Cars packed with luggage lined up along Lawson street and around campus this week as incoming N.C. Central University freshmen moved in.
Volunteers starting as early as 7 a.m. gave directions and helped students and their parents push carts full of clothes, pillows and televisions up to dorm rooms.
“Good morning. Welcome to N.C. Central University,” Chancellor Debra Saunders-White greeted families.
For three hours Wednesday she helped new arrivals unload their belongings. She hugged parents and told them not to worry, assuring them their child had made a good decision to attend the school.
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The move-in tradition invites people from the community to help move students in. It is followed by a week-of-welcome.
“We’ve got everybody out here because this first impression, this opportunity to greet people as folks begin a new era and chapter in their life, is so important,” Saunders-White said. “I’m loving it.”
Nearly a quarter of the 1,200 incoming freshmen and transfer students would be the the first in their families to earn a four-year degree.
This is Dekedrik Fields’ first time away from home. He said he chose NCCU because it was close to his home in Henderson and so he could be in the school’s Centennial Scholars Program, a mentoring program for minority males that emphasizes leadership, community involvement, and a sense of brotherhood.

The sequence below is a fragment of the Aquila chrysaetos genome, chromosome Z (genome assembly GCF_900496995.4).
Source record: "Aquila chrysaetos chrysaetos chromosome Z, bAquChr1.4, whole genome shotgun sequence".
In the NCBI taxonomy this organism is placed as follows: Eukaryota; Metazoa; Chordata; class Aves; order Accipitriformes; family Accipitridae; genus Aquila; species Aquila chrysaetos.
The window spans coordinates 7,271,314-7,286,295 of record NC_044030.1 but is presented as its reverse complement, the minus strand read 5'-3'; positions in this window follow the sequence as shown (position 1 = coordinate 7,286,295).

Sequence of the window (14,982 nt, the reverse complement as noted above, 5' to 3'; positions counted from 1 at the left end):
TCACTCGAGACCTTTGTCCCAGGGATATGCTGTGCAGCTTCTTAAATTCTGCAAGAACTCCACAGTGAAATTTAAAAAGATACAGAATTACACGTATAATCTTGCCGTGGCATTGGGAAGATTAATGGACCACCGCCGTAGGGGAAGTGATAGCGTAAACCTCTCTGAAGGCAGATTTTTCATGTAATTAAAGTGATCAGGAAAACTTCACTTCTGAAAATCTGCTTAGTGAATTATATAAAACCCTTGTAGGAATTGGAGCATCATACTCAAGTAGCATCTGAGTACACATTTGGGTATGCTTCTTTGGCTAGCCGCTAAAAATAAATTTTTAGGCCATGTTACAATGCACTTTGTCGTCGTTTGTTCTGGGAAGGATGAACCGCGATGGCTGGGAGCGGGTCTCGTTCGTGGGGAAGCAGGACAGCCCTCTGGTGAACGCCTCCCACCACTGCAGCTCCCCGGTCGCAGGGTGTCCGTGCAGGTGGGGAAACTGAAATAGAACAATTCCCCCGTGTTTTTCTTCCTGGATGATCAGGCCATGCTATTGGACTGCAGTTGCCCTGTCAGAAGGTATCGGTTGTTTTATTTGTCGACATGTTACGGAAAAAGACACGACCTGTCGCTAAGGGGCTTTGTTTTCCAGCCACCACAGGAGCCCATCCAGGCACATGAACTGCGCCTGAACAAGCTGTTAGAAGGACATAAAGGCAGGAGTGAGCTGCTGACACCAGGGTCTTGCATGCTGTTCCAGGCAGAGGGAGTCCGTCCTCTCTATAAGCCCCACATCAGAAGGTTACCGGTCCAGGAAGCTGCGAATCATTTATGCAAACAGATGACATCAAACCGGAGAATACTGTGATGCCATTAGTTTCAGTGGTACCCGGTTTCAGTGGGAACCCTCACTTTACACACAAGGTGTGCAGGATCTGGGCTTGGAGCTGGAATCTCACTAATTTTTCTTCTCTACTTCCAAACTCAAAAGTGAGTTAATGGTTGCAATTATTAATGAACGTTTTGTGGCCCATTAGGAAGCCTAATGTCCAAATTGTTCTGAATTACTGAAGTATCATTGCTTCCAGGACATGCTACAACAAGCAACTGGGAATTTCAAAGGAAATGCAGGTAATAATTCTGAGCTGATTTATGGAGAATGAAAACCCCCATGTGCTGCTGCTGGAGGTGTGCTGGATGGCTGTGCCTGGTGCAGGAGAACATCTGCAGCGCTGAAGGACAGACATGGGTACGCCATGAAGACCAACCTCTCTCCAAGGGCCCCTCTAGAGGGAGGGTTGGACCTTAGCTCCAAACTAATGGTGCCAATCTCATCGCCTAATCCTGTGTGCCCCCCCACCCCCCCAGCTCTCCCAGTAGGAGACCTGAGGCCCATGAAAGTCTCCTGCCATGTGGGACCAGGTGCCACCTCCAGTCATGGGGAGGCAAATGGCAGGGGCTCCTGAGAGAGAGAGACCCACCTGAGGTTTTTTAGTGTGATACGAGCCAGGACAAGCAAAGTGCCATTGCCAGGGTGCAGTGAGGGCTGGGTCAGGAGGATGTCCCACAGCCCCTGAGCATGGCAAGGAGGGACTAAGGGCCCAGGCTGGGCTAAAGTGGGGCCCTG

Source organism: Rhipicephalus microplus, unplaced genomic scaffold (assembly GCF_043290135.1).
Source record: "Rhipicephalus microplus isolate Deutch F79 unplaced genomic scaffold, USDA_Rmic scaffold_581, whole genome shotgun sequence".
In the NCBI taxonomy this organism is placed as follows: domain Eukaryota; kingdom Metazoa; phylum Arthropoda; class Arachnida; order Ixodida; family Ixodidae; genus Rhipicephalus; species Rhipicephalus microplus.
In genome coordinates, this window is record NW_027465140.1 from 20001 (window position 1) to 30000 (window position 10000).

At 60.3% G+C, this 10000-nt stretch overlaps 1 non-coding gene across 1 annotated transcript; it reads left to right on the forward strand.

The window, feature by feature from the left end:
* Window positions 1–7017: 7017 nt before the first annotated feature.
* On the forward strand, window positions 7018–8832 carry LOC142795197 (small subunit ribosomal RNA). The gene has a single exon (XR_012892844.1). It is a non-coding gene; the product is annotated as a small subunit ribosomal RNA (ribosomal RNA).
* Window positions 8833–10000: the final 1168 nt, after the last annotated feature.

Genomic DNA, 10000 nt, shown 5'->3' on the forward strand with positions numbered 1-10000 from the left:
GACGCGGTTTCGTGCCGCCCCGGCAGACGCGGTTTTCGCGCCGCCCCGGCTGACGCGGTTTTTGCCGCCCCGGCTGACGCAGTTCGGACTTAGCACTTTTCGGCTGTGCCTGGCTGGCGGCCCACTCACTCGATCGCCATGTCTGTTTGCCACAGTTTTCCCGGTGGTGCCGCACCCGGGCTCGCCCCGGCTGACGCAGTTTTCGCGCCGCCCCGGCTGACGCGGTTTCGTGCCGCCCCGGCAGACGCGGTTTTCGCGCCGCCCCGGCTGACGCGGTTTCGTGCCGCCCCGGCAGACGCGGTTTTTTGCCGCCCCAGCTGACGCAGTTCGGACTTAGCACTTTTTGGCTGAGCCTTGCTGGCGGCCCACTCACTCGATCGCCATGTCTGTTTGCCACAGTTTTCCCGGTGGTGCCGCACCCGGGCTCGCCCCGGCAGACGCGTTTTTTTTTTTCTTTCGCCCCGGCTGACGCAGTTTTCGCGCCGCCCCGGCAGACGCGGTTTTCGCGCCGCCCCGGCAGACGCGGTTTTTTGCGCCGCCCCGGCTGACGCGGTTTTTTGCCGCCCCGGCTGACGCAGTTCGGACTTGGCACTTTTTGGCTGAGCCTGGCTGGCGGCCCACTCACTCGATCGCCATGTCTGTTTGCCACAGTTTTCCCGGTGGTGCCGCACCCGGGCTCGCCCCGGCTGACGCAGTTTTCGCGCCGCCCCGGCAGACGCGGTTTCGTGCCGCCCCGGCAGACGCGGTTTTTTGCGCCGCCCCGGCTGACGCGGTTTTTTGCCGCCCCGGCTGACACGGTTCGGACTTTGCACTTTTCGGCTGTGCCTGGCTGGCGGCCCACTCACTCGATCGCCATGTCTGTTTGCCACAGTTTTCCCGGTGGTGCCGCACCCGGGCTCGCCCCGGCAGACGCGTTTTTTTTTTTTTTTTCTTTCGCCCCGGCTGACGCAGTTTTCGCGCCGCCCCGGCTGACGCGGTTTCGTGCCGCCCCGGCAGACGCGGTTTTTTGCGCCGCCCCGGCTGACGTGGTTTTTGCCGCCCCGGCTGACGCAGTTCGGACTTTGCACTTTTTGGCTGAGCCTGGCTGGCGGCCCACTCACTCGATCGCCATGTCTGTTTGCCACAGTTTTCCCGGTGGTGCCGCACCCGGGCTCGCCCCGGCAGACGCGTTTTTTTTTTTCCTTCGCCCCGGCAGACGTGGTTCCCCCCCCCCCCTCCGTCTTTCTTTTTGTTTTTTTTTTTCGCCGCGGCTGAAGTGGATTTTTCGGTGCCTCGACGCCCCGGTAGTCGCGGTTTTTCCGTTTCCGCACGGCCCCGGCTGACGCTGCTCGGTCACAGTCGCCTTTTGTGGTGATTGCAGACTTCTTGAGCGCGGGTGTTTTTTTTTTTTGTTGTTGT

Angela Fields admitted she was a little worried.
“He’s the first of seven kids to go to college, and he’s the middle child of the family,” she said. “He’s never been away from home.”
She looked at her son.
“I’m so used to looking in his room and seeing him curled up in his bed.”
“I’m going to put a teddy bear in your bed,” she teased her son. “Is that OK?”
15 percent cap
Earlier this month, the UNC Board of Governors capped the amount of tuition that the state’s public universities may devote to financial aid at 15 percent.
About 86 percent of NCCU students receive financial aid, and the school was one of six at or above the new cap.
“It’s just another challenge we’ll have to navigate,” Saunders-White said. “We have a very strong economic presence here, so any change in our ability to fund our students’ education, we’re going to have to drive our fundraising efforts to focus more acutely on scholarships.”
“While it may be challenging with this 15 percent cap we’re going to look at it as an opportunity to grow and remain relevant,” she added.